22 February 2017, Litro To hear Jonathan Jones tell it, the Royal Academy has gone full Proletkult and Pravda with Revolution, their ambitious exhibition of 15 years of Russian art, October Revolution to Stalinism, man-machines and suprematist squares to blockish peasant forearms and fields of wheat. It’ll be catnip to Wolfie Smiths and other bedside revolutionaries, who will surely be eager to spend £16 to gawk at an embalmed Bolshevik past, but what about all the dead kulaks behind the red wedges and ushankas, Jones worries. Read more at Litro.
14 September 2015, Litro The first issue of the revamped magazine of the Central Association of Austrian Architects—Bau: Schrift für Arkitektur und Städtebau—launched in 1965 with a bang. Or rather, a Whaam!, a stylised blast spliced from Roy Lichtenstein’s 1963 diptych and detonated on the cover. It’s one of a dozen covers from the magazine’s 1965-70 run currently displayed, along with several original issues, in the ICA’s Fox Reading Room, until October. That explosive first cover was graphic revolt against the prevailing architectural ethos, of Modernism and Internationalism, and a sly discharge of their fascination with machinery and functionalism. That very machinery, new technologies of communication and space exploration, devised, through war, as means of destruction, threatened to invalidate the traditional definitions and contexts of architecture. What was architecture when buildings were only the most basic containers for our lives, when the human sphere was conducted across new dimensions, of media and information, in a Baudrillardian hyperreality of television, theme parks and instantaneous communication? What importance did buildings have when, as Marshall McLuhan wrote, we had “extended our central nervous system… in a global embrace, abolishing time and space”? Read more at Litro.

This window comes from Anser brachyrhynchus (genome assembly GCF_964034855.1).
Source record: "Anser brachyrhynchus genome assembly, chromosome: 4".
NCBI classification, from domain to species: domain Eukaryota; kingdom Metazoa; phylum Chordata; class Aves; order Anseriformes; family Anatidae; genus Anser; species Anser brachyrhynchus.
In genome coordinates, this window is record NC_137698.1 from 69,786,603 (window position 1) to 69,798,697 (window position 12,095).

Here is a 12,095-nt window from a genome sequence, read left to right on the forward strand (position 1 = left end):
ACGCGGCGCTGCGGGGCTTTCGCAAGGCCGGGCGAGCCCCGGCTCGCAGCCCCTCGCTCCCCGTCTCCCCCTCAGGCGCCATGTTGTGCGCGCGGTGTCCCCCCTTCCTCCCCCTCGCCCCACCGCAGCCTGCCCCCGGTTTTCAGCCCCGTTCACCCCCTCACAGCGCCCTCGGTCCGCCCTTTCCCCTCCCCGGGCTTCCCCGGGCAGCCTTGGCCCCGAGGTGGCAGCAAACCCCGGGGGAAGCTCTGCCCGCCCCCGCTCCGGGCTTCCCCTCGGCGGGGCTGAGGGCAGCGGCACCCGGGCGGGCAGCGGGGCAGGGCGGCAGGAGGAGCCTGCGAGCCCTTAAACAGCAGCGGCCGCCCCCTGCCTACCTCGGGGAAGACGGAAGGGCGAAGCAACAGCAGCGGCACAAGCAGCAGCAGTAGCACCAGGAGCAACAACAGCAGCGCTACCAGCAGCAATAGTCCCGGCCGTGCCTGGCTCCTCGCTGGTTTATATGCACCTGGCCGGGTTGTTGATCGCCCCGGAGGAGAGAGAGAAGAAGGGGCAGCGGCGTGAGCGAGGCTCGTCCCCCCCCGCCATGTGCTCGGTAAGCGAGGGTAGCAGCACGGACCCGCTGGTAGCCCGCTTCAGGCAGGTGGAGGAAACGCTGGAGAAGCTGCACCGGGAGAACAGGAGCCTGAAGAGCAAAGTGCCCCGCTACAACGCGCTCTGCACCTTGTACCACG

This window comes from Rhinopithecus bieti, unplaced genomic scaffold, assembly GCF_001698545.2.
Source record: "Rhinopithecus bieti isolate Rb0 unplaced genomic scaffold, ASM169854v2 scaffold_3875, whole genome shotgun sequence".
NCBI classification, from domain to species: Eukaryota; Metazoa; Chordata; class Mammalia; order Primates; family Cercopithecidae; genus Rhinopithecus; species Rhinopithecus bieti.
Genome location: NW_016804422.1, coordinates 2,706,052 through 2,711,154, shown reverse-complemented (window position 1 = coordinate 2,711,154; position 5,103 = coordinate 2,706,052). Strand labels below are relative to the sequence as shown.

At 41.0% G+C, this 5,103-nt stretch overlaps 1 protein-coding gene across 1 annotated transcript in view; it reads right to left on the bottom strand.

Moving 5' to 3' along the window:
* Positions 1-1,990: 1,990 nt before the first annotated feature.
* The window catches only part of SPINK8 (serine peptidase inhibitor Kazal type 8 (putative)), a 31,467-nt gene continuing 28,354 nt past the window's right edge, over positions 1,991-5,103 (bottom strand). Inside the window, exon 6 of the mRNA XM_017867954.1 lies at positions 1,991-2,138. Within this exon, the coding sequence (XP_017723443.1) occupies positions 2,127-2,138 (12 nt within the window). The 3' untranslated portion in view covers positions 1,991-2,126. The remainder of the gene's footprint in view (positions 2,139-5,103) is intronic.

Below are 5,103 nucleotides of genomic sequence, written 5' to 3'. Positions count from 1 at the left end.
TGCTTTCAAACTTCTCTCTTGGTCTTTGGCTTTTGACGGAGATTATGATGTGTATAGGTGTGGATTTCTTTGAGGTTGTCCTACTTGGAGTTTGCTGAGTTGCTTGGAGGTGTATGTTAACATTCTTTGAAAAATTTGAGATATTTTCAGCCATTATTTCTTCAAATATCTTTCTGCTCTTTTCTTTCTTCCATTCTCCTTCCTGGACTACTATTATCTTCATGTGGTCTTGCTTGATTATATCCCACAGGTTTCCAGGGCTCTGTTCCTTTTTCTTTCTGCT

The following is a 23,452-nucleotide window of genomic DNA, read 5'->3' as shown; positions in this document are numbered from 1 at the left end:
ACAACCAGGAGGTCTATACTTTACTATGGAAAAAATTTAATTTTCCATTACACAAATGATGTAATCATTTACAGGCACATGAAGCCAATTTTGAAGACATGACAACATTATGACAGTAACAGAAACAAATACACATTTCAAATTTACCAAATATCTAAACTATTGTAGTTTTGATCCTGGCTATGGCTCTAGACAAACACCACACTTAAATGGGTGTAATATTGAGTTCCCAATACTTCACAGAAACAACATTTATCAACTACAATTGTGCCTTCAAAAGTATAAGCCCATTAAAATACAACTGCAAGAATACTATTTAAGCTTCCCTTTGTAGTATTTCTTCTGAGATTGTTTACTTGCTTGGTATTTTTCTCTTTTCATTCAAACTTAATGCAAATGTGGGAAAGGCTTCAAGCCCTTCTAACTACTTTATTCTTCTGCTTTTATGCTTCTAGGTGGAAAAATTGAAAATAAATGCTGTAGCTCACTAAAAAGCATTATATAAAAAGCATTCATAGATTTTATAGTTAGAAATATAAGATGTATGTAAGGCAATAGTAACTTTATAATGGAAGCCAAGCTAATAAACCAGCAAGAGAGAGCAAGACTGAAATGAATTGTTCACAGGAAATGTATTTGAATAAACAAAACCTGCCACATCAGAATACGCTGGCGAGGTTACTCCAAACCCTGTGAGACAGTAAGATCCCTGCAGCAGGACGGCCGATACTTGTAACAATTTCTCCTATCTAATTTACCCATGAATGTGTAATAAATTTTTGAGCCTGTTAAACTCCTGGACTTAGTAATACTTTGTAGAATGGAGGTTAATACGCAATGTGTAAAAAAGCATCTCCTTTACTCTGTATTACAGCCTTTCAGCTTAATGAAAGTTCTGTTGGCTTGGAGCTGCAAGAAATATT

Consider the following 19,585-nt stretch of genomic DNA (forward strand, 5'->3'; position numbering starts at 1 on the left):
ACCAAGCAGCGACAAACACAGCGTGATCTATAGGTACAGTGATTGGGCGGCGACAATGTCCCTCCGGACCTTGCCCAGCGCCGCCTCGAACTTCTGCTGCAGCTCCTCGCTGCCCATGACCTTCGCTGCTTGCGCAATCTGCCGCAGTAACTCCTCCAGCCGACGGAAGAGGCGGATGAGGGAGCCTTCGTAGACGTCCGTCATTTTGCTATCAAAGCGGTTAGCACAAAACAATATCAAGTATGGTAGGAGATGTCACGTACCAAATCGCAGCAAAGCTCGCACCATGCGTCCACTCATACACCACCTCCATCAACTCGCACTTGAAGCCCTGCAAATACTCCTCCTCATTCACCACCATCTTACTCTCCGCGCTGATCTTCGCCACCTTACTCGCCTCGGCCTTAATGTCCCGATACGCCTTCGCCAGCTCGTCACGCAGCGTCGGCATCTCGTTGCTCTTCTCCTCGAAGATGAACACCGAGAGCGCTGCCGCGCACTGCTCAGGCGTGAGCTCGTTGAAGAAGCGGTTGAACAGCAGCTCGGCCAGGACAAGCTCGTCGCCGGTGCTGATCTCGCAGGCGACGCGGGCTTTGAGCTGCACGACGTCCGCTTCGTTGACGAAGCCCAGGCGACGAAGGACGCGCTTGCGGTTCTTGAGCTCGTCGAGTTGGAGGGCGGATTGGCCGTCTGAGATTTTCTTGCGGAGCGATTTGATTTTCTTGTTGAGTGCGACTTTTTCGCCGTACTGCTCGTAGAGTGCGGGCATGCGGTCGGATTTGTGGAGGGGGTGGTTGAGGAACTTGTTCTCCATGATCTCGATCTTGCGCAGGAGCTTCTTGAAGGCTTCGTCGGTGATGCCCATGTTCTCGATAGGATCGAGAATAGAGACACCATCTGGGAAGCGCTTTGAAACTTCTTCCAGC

4 December 2014, Litro It’s almost hackneyed to find a fixation with death and sex in the city of Freud. This was a city whose ruling dynasty was thrown into crisis when its crown prince died in a suicide pact with his lover, and a city that spent its money building ornate sarcophaguses and its leisure time touring them in a vast cemetery that artist André Heller called an “aphrodisiac for necrophiles”. Schiele wrote that in Vienna “alles ist lebendig tot,” all is living dead. Sex, regenerative but also pestilential and perilous, was at the crux of a splendid, zombified society. With HIV evolving itself into obsolescence, antibiotics trampling our most gruesome, nose-rotting STIs, the Global North has all but forgotten the latent mortality of sex, its creel of terrible potentials, from pregnancy when maternal mortality rates hovered near 40% to syphilis. Certainly for Egon Schiele, as for his hypocritically erotic and prudish Habsburg milieu, sex was a viper’s nest, prickling with the risks of venereal disease and social stigma. His sister Melanie claimed Schiele’s dalliances with prostitutes were a God-defying game of Russian roulette against the syphilis that disfigured, deranged and killed their father. Schiele’s drawings of carnal pleasure and […]